In addition, CIC conducted online consultations in the fall of 2010 to gather views on relationships of convenience and possible means of addressing them. The online consultations generated nearly 2,400 responses, including about 90 from respondents who identified themselves as stakeholders, mainly representing organizations providing legal and other immigration services to immigrants. Respondents expressed considerable concern about relationships of convenience, with over three-quarters (77%) of them indicating that they considered relationships of convenience to be a “serious” or “very serious” threat to the integrity of Canada’s immigration system. The consultation also found strong support for measures and actions to be taken by the Government of Canada to address relationships of convenience, including broad support for a sponsorship bar measure.
Provinces and territories were also consulted on the idea of a sponsorship bar. Of those who responded, most were supportive of a sponsorship bar, although some expressed preference for a three-year bar as it would be equal in length to the current bar on sponsors.
The proposal for a five-year sponsorship bar measure was pre-published in the Canada Gazette, Part I, on April 2, 2011 and was open to public and stakeholder comments for a period of 30 days. Response was mixed with regard to the length of the bar and concerns were raised on its impact on sponsors, particularly in instances of genuine breakdown.
All comments received as part of these consultation processes were given due consideration. However, after careful consideration of all comments received, CIC decided to keep the length of the bar at five years in order to strengthen its effectiveness as a deterrent for relationship fraud and to better protect the integrity of Canada’s immigration program. A five-year bar is sufficiently long to discourage fraud without being overly onerous for those who have suffered a legitimate relationship break down. This is particularly the case when one considers that a sponsored spouse or partner becomes a permanent resident on the basis of their relationship with their sponsor.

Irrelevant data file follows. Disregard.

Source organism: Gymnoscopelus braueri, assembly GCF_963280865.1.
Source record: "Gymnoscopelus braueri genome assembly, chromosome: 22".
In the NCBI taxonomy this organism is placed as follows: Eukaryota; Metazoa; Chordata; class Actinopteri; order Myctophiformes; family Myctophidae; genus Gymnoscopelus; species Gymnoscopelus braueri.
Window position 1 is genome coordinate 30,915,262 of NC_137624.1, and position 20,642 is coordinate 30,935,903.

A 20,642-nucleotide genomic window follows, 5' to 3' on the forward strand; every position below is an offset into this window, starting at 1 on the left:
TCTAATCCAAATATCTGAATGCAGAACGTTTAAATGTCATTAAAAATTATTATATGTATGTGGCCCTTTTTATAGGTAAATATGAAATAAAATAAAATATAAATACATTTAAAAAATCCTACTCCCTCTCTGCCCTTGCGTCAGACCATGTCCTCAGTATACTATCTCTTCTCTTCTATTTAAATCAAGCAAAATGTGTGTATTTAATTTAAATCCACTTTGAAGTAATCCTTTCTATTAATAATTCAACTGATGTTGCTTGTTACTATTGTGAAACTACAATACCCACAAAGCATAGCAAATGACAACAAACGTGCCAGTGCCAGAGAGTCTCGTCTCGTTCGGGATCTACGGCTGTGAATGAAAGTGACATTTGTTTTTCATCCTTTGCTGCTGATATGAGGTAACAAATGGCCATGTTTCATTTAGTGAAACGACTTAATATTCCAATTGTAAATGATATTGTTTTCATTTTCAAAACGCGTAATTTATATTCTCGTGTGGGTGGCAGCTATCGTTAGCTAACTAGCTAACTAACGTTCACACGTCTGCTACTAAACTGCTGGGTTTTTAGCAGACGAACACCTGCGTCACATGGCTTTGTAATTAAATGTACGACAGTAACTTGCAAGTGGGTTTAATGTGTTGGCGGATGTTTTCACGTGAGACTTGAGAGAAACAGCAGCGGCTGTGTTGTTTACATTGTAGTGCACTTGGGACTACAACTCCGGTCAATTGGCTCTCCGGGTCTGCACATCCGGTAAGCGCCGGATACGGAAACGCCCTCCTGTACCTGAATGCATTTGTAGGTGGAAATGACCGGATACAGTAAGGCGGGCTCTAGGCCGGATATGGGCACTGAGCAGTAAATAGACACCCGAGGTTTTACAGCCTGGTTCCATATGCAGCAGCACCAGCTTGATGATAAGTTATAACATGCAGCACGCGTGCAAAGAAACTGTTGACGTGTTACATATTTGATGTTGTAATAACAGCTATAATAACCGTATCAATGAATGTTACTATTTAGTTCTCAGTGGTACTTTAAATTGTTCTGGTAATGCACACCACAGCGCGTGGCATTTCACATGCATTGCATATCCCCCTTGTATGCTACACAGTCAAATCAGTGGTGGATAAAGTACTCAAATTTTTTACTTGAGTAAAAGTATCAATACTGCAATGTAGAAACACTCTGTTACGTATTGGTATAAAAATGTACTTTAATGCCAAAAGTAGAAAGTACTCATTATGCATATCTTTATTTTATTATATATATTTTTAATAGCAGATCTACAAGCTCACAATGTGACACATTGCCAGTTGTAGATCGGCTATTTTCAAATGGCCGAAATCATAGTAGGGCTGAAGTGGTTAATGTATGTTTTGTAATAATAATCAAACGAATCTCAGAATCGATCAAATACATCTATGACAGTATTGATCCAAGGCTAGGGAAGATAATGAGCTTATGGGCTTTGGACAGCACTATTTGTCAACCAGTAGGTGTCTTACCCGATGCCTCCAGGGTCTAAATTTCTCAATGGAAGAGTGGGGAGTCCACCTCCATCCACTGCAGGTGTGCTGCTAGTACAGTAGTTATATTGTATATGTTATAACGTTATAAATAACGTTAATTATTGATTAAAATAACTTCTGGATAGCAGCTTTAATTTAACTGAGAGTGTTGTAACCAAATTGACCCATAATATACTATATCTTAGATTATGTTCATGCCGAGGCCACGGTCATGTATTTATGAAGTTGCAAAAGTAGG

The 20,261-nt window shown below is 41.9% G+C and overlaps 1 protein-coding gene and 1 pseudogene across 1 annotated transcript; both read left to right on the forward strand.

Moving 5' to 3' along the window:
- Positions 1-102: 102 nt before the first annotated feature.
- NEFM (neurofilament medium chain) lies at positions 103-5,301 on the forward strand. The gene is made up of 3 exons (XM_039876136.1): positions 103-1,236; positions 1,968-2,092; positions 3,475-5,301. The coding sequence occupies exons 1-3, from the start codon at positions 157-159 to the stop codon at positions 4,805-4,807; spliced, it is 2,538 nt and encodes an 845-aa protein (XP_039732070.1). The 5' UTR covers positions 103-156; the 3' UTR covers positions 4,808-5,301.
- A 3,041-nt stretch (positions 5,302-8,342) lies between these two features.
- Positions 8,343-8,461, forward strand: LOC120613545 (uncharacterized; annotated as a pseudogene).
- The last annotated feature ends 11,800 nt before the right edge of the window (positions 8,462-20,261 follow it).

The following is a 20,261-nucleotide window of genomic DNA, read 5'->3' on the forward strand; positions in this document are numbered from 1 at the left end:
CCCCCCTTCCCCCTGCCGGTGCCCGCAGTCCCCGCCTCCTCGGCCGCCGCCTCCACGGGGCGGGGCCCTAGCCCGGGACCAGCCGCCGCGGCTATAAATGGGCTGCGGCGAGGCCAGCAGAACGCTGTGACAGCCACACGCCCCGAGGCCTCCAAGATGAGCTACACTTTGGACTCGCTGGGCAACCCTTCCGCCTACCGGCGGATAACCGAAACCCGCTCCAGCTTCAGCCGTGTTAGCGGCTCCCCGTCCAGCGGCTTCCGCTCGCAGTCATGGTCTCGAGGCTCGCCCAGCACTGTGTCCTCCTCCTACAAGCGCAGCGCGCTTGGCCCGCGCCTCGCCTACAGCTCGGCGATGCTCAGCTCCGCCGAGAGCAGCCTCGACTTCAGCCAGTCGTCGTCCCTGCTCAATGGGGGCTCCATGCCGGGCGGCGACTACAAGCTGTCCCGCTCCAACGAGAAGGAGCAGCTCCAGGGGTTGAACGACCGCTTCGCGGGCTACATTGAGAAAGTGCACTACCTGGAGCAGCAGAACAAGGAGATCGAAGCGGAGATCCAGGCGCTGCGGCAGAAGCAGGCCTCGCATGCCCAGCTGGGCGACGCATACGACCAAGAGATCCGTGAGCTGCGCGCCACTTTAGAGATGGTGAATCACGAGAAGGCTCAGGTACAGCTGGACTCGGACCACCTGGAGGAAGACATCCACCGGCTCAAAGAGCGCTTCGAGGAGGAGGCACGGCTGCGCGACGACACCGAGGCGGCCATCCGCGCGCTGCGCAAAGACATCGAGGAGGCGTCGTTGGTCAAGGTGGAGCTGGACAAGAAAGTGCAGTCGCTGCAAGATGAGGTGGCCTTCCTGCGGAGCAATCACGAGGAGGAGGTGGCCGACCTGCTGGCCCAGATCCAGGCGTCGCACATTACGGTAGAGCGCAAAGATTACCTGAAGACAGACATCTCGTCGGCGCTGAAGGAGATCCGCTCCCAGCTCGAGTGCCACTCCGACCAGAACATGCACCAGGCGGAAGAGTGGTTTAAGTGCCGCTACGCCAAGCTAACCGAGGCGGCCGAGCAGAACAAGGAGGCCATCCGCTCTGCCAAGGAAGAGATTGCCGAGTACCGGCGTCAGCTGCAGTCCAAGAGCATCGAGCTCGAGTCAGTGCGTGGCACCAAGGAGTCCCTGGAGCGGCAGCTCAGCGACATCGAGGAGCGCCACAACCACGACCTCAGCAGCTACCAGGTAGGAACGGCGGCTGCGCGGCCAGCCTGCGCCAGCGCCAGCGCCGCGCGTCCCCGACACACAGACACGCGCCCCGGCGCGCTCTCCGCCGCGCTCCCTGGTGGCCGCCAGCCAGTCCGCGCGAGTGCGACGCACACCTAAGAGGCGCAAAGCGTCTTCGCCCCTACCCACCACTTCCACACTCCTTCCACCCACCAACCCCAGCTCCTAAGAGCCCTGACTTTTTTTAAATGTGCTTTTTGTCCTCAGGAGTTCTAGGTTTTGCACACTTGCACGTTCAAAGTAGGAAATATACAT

A five-year bar will also align Canada’s measure with the five-year sponsorship bars imposed by other immigrant-receiving countries, such as the United States, Australia and New Zealand, to deter relationship fraud. If Canada’s measure was shorter in duration than those of other countries, it could appear to be relatively lenient and this could potentially reduce its effectiveness as a fraud deterrent.
The five-year bar does not impose limitations on Canadian permanent residents or citizens sponsored as spouses or partners beyond restricting their ability to sponsor a new spouse or partner within the specified timeframe.
Implementation, enforcement and service standards
Implementation of the amendments requires updates to guidelines in policy manuals in order to inform immigration officers of regulatory changes. As these are amendments to existing Regulations, established enforcement measures and service standards will continue to apply.
Caroline Riverin Beaulieu
Deputy Director, Social Policy and Programs
Citizenship and Immigration Canada
365 Laurier Avenue West, Ottawa, ON K1A 1L1
Telephone: (613) 954-3483